If you were reading other moto-news sites this week – first of all, shame on you – then you would have noticed much noise being made about Ford Motor Company applying for a patent on detection technology for when a motorcycle is lane-splitting between cars.
What you didn’t notice, along with those other publications, is that this is nothing new from Ford, as the American automobile manufacturer was already granted a patent for this technology over a year ago.
Much ado about nothing? Not quite, but the story isn’t remotely close to what was being reported elsewhere. In fact, this news of Ford’s lane-splitting patent strategy is much bigger, and much more important, than what has been in the media thus far.
To understand this, one has to ask themselves why Ford would want two different patents for essentially the same technology?
The two patents are very, very similar in their claims, graphics, and wording, but they use two different methods for detecting and tracking a potentially lane-splitting motorcycle, both visually and audibly (there is an argument here that loud pipes may in fact save lives after all).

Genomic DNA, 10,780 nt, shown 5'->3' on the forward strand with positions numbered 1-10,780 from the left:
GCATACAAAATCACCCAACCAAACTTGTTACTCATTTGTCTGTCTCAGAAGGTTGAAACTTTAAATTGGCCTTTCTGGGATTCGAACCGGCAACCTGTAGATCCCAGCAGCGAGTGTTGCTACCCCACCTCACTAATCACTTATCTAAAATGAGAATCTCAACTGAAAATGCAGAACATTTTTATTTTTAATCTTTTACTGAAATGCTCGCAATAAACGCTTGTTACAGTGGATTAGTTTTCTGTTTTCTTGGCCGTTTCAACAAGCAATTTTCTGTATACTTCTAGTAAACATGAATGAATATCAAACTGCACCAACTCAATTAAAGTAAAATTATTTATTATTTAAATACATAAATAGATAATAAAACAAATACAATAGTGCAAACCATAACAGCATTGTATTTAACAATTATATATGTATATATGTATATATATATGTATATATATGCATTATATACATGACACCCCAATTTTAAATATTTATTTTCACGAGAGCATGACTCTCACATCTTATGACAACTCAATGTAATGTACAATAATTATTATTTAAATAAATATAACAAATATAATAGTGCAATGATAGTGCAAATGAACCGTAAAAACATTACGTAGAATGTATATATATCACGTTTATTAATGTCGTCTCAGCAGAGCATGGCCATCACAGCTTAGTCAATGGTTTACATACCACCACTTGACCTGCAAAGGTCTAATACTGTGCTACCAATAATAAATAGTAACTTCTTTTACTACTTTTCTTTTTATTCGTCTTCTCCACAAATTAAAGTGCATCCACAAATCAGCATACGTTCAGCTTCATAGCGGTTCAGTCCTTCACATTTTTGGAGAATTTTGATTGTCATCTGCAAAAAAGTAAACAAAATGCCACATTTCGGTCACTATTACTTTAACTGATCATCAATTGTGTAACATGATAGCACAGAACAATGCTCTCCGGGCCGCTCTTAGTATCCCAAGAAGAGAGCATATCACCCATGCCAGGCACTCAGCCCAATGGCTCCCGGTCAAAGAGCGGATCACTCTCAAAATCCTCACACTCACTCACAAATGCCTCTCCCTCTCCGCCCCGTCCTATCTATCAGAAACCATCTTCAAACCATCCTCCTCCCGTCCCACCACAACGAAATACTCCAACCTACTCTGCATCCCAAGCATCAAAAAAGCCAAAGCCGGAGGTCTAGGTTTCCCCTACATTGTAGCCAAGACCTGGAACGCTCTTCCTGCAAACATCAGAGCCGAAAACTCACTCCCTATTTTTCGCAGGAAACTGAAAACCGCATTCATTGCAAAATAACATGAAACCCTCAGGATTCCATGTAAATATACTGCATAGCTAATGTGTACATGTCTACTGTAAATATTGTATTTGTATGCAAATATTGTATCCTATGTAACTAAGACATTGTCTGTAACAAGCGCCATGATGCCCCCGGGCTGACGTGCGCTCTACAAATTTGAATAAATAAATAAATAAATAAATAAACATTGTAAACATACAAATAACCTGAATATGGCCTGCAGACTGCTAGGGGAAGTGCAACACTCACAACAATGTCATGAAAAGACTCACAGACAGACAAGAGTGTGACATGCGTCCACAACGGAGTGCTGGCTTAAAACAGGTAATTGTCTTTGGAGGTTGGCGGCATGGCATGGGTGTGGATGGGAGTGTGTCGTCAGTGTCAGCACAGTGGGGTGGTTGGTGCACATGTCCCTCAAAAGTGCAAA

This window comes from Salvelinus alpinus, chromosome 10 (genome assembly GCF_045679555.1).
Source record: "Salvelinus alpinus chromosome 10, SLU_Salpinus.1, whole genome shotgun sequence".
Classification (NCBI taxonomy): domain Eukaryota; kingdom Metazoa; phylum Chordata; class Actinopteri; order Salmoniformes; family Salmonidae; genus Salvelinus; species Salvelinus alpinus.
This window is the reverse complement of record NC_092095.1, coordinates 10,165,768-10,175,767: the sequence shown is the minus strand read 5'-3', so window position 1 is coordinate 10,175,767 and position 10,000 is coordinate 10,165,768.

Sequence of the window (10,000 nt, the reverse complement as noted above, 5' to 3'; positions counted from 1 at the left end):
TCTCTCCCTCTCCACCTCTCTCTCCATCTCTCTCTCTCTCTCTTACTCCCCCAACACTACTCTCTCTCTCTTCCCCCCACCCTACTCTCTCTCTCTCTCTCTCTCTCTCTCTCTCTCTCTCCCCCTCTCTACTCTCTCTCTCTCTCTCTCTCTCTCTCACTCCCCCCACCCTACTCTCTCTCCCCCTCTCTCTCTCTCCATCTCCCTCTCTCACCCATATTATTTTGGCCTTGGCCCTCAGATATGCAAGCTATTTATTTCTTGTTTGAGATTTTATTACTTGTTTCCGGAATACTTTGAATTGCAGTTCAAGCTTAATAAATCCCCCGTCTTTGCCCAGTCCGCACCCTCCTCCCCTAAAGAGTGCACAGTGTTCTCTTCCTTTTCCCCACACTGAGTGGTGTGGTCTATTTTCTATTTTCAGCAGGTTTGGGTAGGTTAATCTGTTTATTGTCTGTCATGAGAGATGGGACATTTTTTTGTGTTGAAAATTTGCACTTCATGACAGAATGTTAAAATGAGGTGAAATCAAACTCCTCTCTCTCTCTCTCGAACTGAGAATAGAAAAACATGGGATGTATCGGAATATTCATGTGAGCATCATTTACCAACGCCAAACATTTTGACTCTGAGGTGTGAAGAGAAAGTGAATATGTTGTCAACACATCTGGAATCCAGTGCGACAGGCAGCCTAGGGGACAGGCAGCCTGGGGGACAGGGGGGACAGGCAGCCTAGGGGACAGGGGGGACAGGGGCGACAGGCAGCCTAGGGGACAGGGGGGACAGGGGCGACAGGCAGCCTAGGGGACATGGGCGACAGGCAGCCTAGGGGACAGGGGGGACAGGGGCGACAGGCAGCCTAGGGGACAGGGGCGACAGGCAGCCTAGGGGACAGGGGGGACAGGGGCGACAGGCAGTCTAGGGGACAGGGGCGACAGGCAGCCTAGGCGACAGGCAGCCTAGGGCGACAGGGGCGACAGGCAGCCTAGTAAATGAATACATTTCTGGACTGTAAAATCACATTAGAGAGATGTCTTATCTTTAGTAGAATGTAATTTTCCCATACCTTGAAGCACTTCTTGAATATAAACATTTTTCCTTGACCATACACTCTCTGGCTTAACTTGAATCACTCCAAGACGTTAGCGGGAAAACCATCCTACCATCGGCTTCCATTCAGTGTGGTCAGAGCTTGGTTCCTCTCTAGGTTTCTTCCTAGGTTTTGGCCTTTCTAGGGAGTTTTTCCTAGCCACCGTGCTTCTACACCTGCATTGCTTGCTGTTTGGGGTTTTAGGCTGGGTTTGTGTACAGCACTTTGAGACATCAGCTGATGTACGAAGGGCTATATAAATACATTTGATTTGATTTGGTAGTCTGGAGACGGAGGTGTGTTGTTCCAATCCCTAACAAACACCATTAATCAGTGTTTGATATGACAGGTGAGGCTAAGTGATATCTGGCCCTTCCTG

A strong reason for all this is because Ford is attempting to corner the marketplace for detecting a lane-splitting motorcycle, nailing down as many variations on the detection technology that the USPTO will deem unique and legal. Hence, the second patent application.
This is a smart move by Ford, as autonomous vehicles can’t truly be autonomous if it lacks the ability to detect motorcycles lane-splitting next to them.
In the United States, this issue is real, but less of a concern, as it will only apply to drivers in California. Though, we should note that California is the largest automobile market in the United States.
However, Ford is surely going to apply these patents in foreign markets as well, through WIPO, where lane-splitting detection will be a more critical piece of technology.
Through a clever intellectual property strategy, Ford’s current patents, patent application, and likely future patents could corner the market on this core piece of technology, forcing other manufacturers to license Ford’s lane-splitting methods.
Conversely, Ford could hold onto the technology for itself, giving the American company a leg-up on the competition with its autonomous vehicle offerings.
Either way you look at it, there is a technology war going on right now, which is very quietly being fought behind the scenes for our roadways. In it, Ford just laid down a strong amount of covering fire, as it shifts its position. As such, it will be interesting to see how other brands respond.
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